Trust Receipt

Updated on May 22, 2024
Article byWallstreetmojo Team
Edited byAaron Crowe
Reviewed byDheeraj Vaidya, CFA, FRM

What is a Trust Receipt?

A trust receipt is a short-term finance-like promissory note to the bank where they would repay the loan on the sale of goods (local or export) to the customer.

Key Takeaways

  • A trust receipt is a form of short-term financing, similar to a promissory note, where a borrower repays a loan to the bank upon selling goods (locally or for export) to the customer.
  • The advantages of a trust receipt include it being an easily accessible source of finance and the ability to utilize available liquidity for other investment or capital investment purposes.
  • The disadvantages of a trust receipt include increased control by the bank over the customer and the requirement for excessive documentation.


  • Usually, companies may not have adequate cash and cash equivalents to purchase inventory from a vendor to affect sales but may have sale orders from customers. They approach the banker for short-term credit like trust receipt in these cases. The banker would pay the goods to the foreign exporter or the domestic seller. Then, using the inventory purchased from the vendor, the company can make a further sale to the customer; on realizing the receivable, the loan availed from the bank is repaid with a nominal interest rate.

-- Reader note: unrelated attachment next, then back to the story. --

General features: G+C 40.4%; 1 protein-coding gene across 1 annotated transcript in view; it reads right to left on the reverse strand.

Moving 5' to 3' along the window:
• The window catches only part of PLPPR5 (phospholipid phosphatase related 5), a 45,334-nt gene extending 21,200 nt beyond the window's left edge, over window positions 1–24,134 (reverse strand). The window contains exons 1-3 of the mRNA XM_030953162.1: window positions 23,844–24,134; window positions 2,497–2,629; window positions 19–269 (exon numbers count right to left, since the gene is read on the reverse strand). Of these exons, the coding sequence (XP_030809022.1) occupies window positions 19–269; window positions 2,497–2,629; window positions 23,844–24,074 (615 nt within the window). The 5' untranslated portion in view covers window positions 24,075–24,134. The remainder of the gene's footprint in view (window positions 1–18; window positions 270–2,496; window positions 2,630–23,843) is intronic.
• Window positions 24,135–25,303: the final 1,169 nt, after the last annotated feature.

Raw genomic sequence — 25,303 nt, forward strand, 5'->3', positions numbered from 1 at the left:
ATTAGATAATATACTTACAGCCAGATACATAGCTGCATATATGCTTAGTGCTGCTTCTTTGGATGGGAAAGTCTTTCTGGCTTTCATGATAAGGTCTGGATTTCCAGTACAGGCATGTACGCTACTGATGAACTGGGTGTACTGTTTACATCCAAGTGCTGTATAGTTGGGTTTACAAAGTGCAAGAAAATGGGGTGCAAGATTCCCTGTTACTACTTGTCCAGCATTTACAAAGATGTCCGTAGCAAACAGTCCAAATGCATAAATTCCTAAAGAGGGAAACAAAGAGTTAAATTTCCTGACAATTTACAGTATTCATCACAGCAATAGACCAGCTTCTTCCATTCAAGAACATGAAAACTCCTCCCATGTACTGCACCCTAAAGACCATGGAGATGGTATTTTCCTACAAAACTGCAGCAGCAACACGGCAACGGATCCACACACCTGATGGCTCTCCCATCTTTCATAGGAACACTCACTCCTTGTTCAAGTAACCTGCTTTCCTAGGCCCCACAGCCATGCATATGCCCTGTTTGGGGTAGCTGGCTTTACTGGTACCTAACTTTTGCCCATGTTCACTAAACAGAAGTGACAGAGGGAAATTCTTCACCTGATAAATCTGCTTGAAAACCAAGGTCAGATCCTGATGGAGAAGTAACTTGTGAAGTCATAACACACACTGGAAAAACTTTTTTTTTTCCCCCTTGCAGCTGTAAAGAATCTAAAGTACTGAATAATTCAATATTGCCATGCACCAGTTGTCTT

• The borrower (i.e.) the person who approached the bank for the trust receipt must have adequate segregation of the goods obtained. The banker also issued the periodical report based on a trust receipt agreement.

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Format of Trust Receipt

These are used throughout the world with no uniform format. In other words, this issued by a bank in the UK may not be the same as practiced in the USA.

The basic requirements are as follows:

  • Date of the trust receipt.
  • Attachment of sale order received.
  • Nature of the goods purchased (PO attached if obtained).
  • Approvals obtained from the concerned authorities (if import).
  • The bank account details of the foreign exporter.
  • Other terms as required by the bank.

How does Trust Receipt Work?

The process practically is quite complicated, especially in import or export transactions, as the provisions of the local customs act and the rules (if any) made thereunder are also to comply.

The basic process is as follows:

  • The customer approaches a bank for want of trust receipt by filling the required forms and completing the necessary process.
  • On being satisfied with the documentation, the Bank appoints the customer as its agent to purchase the goods he needs.